Jean-Luc Moulène

Jean-Luc Moulène’s 2005 project Le Monde, Le Louvre (which lent this show its title) took the form of a color supplement to the Parisian daily Le Monde and a small presentation at the Louvre. Stacks of Moulène’s supplement lay in front of the excavated walls of the medieval “Ancien Louvre,” as pointers to an adjacent exhibition space. Here, prints of the photographs reproduced in the paper were exhibited along with a video, Plus d’ordre, moins d’ordre (More Order, Less Order), 2005, that functions like an absurd making-of documentary: a ballet of hands with white gloves carefully handling artifacts to be photographed. Each of the resulting photographs shows one smallish object from the museum’s holdings, seen in isolation standing or lying on a neutral background. In Le Monde, all the photographs were printed in exactly the same size; in the gallery, there were small differences in dimensions due to variations in the cropping of the empty background around the objects. Most of the pictured objects are statuettes, the majority of them representing deities ranging from the ominous Mesopotamian Pazuzu to Christ.

In museums, such small cult objects are either parts of a cluttered display, in which they tend to drown, or languishing in storage. By isolating them and enlarging or reducing their size, Moulène’s imaginary museum functions in the manner described by André Malraux in his paean to the liberating potential of industrial reproduction. However, while Malraux exalted the cropping of photographs as a way to abstract stylistic characteristics from concrete works, Moulène claims that he does not so much deal with “extraction” as with “incarnation,” focusing on the physical integrity of the objects, showing them in their entirety and giving a clear frontal view. In this respect the images are related to his series “Trente-neuf objets de grève (Thirty-nine Strike Objects),” 2001, and the work Produits de Palestine, 2002–2005, which depicted “deviant” commodities made by factories during labor strikes and goods produced by Palestine’s crippled economy, respectively: minimalist advertising photography for dysfunctional products.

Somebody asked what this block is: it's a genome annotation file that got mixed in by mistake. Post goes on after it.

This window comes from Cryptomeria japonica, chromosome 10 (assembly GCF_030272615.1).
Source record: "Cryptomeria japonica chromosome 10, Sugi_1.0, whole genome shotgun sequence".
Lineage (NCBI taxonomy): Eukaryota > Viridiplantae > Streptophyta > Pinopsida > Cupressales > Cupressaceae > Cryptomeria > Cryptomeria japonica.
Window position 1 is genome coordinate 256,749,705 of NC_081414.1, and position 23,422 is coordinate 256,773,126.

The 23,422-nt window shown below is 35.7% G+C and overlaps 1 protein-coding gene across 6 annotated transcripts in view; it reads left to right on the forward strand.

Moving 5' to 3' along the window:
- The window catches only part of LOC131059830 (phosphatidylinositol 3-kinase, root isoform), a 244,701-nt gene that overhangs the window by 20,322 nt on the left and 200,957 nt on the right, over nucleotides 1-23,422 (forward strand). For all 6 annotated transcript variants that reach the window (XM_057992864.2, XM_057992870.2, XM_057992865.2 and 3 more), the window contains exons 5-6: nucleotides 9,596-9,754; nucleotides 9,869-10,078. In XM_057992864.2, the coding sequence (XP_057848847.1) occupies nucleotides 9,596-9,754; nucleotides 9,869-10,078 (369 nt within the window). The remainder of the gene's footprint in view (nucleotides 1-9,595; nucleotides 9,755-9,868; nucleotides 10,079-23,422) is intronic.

In Le Monde, Le Louvre, Moulène’s “straight” approach recalls the visual documentation museums use for their inventories. However, by presenting them on full pages of Le Monde (or approximations of that size in the show), Moulène stresses the physicality and texture of the objects, while the juxtapositions pry them loose from their “scientific” categories and establish new relationships among them. The pictures seem to have been placed side by side for a variety of reasons, ranging from similarities in the materials or size of the depicted objects to visual characteristics such as staring eyes or a similar posture. In the Le Monde supplement, two texts pay literary homage to Bubu, the regressive, polymorphous house deity of the ’20s crypto-Surrealist journal Le Grand Jeu; Moulène’s combinatory exercise creates a kind of miniature pantheon, the museified and catalogued artifacts taking on a life of their own again.

This combinatory magic echoes the magical way in which—according to Marx’s theory of commodity fetishism, derived from Charles de Brosses’s theory of African fetish worship—goods seem to derive their value from their “social” relationships with other commodities. Aside from the use of photography for purposes of documentation, then, advertising photography still serves as a referent. Like the “strike objects,” these little-known objects from the Louvre collections may not be commodities in any normal sense, but in a visual culture in which the commodity is itself the model of meaning, any kind of significance can only be attained in a dialogue with this model.

Sven Lütticken